BloombergBloomberg

Putin’s war beats good intentions on methane emissions

By David Fickling

24 Mar 2023 · 4 min read

Editor's Note

In its efforts to weaponize energy, Russia has instead prompted an unexpected peak in gas consumption as consumers shy away from a terrifyingly unreliable suppler. Bloomberg's David Fickling reports.

When 100 countries signed up to a global pact to cut methane emissions at the COP26 climate conference in Glasgow, Scotland, in November 2021, there was one notable absence from the proceedings: Russia.

On paper, the world's fourth-biggest emitter of methane has much to gain from signing on to the deal. It's the biggest exporter of natural gas, essentially methane mixed with a few traces of heavier hydrocarbons. Any molecules that it emits into the atmosphere are ones it's not making money selling. The idea behind the Global Methane Pledge, or GMP, was that plugging leaks was so profitable that companies and governments would do it out of self-interest alone, helping advance the goal of cutting emissions by 30% over the decade through 2030.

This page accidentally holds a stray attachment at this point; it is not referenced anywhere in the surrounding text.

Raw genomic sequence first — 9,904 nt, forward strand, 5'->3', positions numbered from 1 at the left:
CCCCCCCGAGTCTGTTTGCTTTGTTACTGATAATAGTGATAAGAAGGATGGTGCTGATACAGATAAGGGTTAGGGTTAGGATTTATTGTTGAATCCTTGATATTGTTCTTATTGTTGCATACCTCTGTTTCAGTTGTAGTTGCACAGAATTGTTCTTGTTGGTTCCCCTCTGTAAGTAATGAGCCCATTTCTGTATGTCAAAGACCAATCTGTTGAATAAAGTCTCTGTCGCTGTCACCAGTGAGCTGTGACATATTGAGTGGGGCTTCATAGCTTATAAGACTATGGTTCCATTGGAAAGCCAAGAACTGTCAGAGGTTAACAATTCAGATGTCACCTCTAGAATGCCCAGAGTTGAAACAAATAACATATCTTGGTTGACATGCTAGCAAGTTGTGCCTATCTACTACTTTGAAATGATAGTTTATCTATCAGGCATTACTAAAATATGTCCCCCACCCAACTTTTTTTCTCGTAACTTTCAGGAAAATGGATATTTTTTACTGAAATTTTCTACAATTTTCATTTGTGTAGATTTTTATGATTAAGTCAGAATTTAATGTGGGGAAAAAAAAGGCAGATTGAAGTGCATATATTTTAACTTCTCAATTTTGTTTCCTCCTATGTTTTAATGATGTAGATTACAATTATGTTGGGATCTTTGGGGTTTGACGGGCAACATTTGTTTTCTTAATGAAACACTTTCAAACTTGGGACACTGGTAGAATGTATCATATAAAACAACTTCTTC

Sign in to informed

  • Curated articles from premium publishers, ad-free
  • Concise Daily Briefs with quick-read summaries
  • Read, listen, save for later, or enjoy offline
  • Enjoy personalized content